South Africa is aptly named for its geographical location. Interestingly, however, the country has different names in the country’s 11 official languages, including English, Afrikaans, the Venda language, the Tsonga language, and the Nguni and Sotho languages.

What rich histories can be uncovered from your country’s name?

Note: Where some of the country names on the individual maps vary from the translations, please consult the original research document which include the English translations and explanations behind the etymology.

Subscribe to Visual Capitalist

Thank you!
Given email address is already subscribed, thank you!
Please provide a valid email address.
Please complete the CAPTCHA.
Oops. Something went wrong. Please try again later.

Continue Reading

Demographics

Mapped: The World Divided Into 4 Regions With Equal Populations

This simple map visualization will change how you think about global population, and how people are distributed throughout the planet.

Published

on

World Map: Divided Into 4 Regions With Equal Populations

View the full-size version of the infographic by clicking here

At the most basic level, a standard world map tells us almost nothing about human population.

While the borders on a map may give us an idea of political boundaries or even aspects of continental geography, in reality they have little to do with showing population density.

That said, it is possible to apply one simple alteration to the world map so that we can make it more interesting from a population perspective – and it turns out that doing so can help us gain insight on where regional population density is the greatest.

Splitting Up the Map

Today’s map comes from Reddit user /u/OrneryThroat and it breaks up the world by grouping countries into four equally populated regions.

While both simple and crude, this mechanism does have some profound results:

RegionPopulation
North America, South America, and West/Central Africa1.9 billion
Europe, East Africa, Middle East, and Northern Asia1.9 billion
South Asia1.9 billion
Most of Southeast Asia, China, and Oceania1.9 billion

More specifically, there is one area that stands out from a visual standpoint, and it resides clearly in the southern portion of Asia.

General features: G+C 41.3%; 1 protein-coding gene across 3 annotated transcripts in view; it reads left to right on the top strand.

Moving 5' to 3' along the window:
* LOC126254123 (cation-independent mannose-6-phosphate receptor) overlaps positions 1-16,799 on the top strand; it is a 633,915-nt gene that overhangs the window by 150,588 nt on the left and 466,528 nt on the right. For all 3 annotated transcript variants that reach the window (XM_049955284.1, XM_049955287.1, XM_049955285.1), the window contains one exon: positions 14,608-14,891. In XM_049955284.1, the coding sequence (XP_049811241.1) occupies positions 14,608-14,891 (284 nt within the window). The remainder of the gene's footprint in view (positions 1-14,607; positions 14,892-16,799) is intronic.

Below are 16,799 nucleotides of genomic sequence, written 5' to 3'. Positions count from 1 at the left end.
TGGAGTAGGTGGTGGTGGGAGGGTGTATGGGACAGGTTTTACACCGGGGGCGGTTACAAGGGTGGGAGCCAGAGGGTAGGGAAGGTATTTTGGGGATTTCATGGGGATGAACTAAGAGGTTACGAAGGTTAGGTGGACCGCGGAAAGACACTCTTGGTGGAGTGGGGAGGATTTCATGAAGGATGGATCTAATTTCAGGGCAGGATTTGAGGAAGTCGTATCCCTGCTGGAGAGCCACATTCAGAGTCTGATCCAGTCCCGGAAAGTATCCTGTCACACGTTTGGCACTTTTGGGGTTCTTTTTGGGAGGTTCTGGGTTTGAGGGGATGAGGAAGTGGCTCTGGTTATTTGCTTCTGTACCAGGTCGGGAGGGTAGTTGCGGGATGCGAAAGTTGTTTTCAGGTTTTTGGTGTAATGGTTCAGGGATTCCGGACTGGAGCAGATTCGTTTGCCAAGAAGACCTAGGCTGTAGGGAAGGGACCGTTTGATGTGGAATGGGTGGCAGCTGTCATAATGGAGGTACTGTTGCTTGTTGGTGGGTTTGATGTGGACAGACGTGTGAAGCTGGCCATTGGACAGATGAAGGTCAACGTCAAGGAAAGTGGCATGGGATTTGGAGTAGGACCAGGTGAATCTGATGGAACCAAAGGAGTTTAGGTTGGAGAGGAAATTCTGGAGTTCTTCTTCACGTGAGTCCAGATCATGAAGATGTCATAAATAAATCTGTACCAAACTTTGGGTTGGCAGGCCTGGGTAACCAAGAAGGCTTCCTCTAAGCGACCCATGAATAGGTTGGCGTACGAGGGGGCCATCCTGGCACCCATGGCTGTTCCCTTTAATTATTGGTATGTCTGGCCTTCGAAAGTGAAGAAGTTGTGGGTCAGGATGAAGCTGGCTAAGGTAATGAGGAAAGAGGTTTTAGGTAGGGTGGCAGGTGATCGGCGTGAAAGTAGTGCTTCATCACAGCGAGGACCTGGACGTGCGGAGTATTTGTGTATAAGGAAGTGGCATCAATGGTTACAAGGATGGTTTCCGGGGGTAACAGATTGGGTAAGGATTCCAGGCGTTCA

Home to 1.34 billion people, it’s well-known that India already holds roughly 20% of the global population – but add Pakistan (195 million) and Bangladesh (165 million) into the mix, and you’re already closing in on one quarter of the global total.

Meanwhile, to get to a similar number, you’d need to add the entire populations of North America, South America, Europe, and Oceania together to even come close.

Shown Another Way

While splitting it into four equal portions is one way to transform the world map, here is another geometric route to conveying a similar idea about the world’s population density:

Circle population

On a previous Chart of the Week, we showed that 22 of the world’s 37 megacities are located in the small circle above, putting into perspective the region’s population density in a similar but different way.

These simple transformations of the world map are not only memorable, but they also give our brain an easy heuristic to better understand the planet we live on.

Subscribe to Visual Capitalist

Thank you!
Given email address is already subscribed, thank you!
Please provide a valid email address.
Please complete the CAPTCHA.
Oops. Something went wrong. Please try again later.

Continue Reading
Novagold Company Spotlight

Subscribe

Join the 100,000+ subscribers who receive our daily email

Thank you!
Given email address is already subscribed, thank you!
Please provide a valid email address.
Please complete the CAPTCHA.
Oops. Something went wrong. Please try again later.

Popular